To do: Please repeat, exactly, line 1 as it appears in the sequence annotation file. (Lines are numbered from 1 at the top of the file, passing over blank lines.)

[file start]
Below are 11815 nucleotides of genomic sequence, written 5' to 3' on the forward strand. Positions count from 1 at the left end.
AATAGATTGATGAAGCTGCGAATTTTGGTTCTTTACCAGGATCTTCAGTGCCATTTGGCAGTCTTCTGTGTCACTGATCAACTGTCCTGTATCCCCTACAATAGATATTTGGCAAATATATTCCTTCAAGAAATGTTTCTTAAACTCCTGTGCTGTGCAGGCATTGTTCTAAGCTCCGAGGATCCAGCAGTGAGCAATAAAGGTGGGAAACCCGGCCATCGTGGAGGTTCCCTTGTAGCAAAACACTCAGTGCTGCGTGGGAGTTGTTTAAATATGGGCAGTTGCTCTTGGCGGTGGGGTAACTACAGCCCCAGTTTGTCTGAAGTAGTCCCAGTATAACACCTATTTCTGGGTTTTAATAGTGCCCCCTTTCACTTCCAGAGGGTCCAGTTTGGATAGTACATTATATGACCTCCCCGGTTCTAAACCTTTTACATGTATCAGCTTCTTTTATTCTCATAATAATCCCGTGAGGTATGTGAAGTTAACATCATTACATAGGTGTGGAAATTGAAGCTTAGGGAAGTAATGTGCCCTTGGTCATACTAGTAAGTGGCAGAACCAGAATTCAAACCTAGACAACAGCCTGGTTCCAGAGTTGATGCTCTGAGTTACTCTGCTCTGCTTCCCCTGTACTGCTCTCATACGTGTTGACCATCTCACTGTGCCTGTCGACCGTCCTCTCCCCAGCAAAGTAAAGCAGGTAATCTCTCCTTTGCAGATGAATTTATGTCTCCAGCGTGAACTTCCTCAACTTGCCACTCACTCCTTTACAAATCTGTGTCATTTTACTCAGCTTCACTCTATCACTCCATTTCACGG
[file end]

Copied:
Below are 11815 nucleotides of genomic sequence, written 5' to 3' on the forward strand. Positions count from 1 at the left end.